VISIT TO ALLISON PARK MAY 17 2008
It had been over 10 months since the last time I had visited my siblings and their spouses, so after some long distance planning Marie and I flew on Southwest to Pittsburgh, with changes in Chicago. Jim and Jo were planning to drive up from Silver Spring to join the festivities. To our surprise, when Lois and Chuck pulled up to the airport to meet us, Jim and Jo were in the back seat. so we all headed towards Allison Park, with a stop in that great German restaurant in North Side, for a feast of German sausage, red cabbage, potato pancakes, etc. And to my surprise, that very friendly waitress gave me a free glass of German beer.
The next morning, after a leisurely start, we started on a "walk around the block". The weather was cold, drizzly, and windy for most of our visit to the East, as you can note from our clothing. Here we see Marie, Jim, Jo, and Lo. As you can guess, I am behind the camera.
I couldn't decide which of these photos is best, so I punted and included both.
Pat came out to visit us at Lois' , and we had a delightful lunch.
I put my earphones on Jim to demonstrate some of my favorite MP3 music . He said that it really sounded great and here he explores with this big grin. I think he was listening to some great Sinatra at his prime.
He soon mastered my simple Ipod Shuffle..
I think Chuck is thinking about all the spring gardening that he has to do, and is wishing for the weather to improve.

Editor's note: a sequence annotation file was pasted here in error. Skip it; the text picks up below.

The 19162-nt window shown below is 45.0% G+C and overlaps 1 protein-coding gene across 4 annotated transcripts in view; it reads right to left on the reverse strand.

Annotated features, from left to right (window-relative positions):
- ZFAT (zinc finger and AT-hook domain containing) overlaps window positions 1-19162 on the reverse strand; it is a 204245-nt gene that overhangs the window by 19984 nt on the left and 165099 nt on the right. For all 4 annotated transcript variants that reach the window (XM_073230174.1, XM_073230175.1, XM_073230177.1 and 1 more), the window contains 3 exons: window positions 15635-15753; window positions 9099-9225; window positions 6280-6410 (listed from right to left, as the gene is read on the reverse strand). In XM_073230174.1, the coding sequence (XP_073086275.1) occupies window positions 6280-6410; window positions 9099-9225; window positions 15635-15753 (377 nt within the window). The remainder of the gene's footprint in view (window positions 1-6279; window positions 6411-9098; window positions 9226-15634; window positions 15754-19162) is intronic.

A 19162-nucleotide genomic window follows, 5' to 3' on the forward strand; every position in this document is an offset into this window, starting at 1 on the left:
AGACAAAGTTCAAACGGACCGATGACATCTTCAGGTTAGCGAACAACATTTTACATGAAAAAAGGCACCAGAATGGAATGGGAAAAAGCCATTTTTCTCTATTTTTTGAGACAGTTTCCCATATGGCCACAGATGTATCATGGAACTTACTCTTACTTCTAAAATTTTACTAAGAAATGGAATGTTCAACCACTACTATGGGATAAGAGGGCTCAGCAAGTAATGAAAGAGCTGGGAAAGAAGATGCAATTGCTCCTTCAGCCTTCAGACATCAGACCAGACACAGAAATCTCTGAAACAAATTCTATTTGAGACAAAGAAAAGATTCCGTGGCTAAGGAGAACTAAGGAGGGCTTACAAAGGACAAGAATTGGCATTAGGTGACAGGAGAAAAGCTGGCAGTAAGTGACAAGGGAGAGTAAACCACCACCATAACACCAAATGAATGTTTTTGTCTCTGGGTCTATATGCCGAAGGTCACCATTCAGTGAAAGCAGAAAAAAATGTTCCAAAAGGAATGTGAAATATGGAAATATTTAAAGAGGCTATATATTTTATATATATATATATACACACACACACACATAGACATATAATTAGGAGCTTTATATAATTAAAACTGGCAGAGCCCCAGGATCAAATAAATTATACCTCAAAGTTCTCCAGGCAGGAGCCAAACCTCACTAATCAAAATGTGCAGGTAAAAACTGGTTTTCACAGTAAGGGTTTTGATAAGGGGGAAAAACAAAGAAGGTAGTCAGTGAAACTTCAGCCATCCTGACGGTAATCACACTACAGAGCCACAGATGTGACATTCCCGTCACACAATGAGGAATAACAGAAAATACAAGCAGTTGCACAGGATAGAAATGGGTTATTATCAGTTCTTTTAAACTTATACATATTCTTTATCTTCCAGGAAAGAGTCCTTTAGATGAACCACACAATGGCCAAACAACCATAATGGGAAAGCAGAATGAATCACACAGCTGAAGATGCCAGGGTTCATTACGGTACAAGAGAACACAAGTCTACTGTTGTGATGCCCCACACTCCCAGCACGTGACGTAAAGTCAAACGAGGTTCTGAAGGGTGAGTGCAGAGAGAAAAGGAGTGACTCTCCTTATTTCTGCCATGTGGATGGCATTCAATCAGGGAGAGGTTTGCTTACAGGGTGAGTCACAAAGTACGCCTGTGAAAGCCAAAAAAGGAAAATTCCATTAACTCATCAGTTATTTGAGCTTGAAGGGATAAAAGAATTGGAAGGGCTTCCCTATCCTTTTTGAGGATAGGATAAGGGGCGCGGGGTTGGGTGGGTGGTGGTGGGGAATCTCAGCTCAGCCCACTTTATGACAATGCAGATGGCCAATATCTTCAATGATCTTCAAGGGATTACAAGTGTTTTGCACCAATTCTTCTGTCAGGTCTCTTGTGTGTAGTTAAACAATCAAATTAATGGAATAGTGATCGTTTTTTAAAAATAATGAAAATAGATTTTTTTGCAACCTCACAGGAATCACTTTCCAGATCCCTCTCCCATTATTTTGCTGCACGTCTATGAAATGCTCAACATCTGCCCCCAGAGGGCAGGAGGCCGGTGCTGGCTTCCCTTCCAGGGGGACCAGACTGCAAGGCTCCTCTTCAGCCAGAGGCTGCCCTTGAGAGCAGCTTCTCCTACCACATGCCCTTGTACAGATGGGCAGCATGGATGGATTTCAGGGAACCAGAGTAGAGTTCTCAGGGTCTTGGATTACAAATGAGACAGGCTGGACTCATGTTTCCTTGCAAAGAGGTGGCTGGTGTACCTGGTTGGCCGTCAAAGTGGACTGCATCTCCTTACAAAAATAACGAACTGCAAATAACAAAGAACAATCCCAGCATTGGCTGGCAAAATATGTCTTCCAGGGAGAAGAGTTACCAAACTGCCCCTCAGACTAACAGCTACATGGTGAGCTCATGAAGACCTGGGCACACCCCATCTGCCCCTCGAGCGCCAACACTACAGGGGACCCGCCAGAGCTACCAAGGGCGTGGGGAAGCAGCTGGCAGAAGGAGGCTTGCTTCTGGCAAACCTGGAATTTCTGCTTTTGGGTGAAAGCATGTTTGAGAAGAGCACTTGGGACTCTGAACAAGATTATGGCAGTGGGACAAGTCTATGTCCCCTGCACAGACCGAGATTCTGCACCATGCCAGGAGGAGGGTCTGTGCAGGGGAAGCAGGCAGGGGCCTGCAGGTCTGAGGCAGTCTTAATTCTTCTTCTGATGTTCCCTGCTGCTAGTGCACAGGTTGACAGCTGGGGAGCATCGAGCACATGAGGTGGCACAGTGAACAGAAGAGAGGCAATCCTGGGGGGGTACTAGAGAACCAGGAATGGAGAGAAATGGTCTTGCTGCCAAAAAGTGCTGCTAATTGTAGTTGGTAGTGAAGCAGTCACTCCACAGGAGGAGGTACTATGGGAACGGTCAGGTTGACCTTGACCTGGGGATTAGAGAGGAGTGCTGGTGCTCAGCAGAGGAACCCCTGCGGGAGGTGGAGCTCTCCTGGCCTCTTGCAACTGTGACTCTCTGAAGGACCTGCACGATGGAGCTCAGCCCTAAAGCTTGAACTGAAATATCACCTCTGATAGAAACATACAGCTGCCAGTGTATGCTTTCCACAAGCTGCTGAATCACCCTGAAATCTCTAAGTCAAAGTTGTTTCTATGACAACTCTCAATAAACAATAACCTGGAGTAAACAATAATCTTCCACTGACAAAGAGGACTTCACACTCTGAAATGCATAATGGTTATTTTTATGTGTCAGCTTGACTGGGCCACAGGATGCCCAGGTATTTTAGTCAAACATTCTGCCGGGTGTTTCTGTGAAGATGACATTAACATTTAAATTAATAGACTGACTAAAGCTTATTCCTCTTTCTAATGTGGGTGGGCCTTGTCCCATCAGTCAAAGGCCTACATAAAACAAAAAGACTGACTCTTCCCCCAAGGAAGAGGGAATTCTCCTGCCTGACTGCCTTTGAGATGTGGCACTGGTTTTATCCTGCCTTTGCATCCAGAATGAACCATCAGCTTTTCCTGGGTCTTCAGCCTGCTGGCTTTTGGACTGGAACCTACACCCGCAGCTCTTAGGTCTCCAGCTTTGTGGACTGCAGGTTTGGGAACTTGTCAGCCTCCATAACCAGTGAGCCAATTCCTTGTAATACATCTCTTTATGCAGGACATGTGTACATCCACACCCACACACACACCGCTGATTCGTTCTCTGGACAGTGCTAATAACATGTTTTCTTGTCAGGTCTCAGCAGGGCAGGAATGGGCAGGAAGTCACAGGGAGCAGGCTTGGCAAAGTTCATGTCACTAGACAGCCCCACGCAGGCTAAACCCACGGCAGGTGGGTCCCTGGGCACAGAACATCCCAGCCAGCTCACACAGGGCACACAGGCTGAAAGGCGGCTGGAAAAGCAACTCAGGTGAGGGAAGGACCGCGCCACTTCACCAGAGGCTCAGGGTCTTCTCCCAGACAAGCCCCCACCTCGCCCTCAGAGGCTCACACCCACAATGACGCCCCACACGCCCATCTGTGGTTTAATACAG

Lois and Chuck, our wonderful hosts.
Chuck is commenting on how bad the weather has been the past week or so.
When I was in the 7th grade, Pat was the tallest of the 5 children, even though she was number three. Now I think she is the shortest in height, but still towers in the important things of life..
It is really great to just visit and gab.
But soon we departed on our first activity, which was to visit a very large antique establishment. It consisted of this delightful house, plus another nearby house, plus three large outbuildings all full of antiques. In addition to the vast array of items, the house itself appeared to have been a wonderful home at one time. I loved it!
It was stuffed from attic to basement.
I think I might have bought something if I wasn't so far from home. Pat did find a number of items that she likes and purchased.
Lots of STUFF!
I think Jim is getting tired of this
Some nice pieces at nice prices, but too hard to take home.
After our explorations at the Antique store, we, as arranged, met Helen and Cathy at Hoover's, a nearby favorite restaurant. Here we see Helen, Marie and Cathy
Jim is having trouble making up his mind what to order.
I think he liked my suggestion
Again, Helen, Marie, and Cathy
Pat, Chuck and Lois
Lo, Jim and Jo.
The waitress took this photo.
and this. Which is best??
This is the new house that is being built on the lot where our home used to stand. They totally demolished the old house and garage, filled in the cellar and septic systems, and did lots of grading. They then built this new house about 20 feet further from the road than the old house had been. This is a factory made house that is shipped in many sections and then assembled at the site with huge cranes. Even the cellar foundations were precast and then joined in place. The new house will have a brick exterior on some sides, but it is not installed yet. I am including a few photos of the old house to show the extent of the changes..
This is not from exactly the same point of view, but it is close. And, of course, most of these spectacular trees, shown in the height of their fall foilage, are, sadly, gone.
This is another factory house that was built in the corner lot across the street from our old house,